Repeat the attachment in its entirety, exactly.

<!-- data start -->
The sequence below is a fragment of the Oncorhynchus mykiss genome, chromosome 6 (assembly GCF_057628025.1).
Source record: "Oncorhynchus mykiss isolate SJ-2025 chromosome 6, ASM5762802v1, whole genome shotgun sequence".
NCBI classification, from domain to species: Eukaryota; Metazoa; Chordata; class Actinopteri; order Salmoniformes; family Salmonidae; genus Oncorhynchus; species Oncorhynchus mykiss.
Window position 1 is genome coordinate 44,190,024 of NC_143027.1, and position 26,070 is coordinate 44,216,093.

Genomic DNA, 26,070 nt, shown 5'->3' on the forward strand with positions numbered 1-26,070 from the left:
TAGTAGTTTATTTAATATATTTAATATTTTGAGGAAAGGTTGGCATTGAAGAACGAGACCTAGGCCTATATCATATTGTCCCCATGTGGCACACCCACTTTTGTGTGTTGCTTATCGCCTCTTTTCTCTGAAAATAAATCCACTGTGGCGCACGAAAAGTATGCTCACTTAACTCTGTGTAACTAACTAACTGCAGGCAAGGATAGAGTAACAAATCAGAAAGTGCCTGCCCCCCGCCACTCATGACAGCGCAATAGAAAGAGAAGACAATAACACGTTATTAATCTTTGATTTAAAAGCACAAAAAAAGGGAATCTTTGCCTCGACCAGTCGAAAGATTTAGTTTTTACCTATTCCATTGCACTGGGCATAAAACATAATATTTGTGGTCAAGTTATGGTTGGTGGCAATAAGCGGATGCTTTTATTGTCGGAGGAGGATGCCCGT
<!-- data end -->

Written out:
The sequence below is a fragment of the Oncorhynchus mykiss genome, chromosome 6 (assembly GCF_057628025.1).
Source record: "Oncorhynchus mykiss isolate SJ-2025 chromosome 6, ASM5762802v1, whole genome shotgun sequence".
NCBI classification, from domain to species: Eukaryota; Metazoa; Chordata; class Actinopteri; order Salmoniformes; family Salmonidae; genus Oncorhynchus; species Oncorhynchus mykiss.
Window position 1 is genome coordinate 44,190,024 of NC_143027.1, and position 26,070 is coordinate 44,216,093.

Genomic DNA, 26,070 nt, shown 5'->3' on the forward strand with positions numbered 1-26,070 from the left:
TAGTAGTTTATTTAATATATTTAATATTTTGAGGAAAGGTTGGCATTGAAGAACGAGACCTAGGCCTATATCATATTGTCCCCATGTGGCACACCCACTTTTGTGTGTTGCTTATCGCCTCTTTTCTCTGAAAATAAATCCACTGTGGCGCACGAAAAGTATGCTCACTTAACTCTGTGTAACTAACTAACTGCAGGCAAGGATAGAGTAACAAATCAGAAAGTGCCTGCCCCCCGCCACTCATGACAGCGCAATAGAAAGAGAAGACAATAACACGTTATTAATCTTTGATTTAAAAGCACAAAAAAAGGGAATCTTTGCCTCGACCAGTCGAAAGATTTAGTTTTTACCTATTCCATTGCACTGGGCATAAAACATAATATTTGTGGTCAAGTTATGGTTGGTGGCAATAAGCGGATGCTTTTATTGTCGGAGGAGGATGCCCGT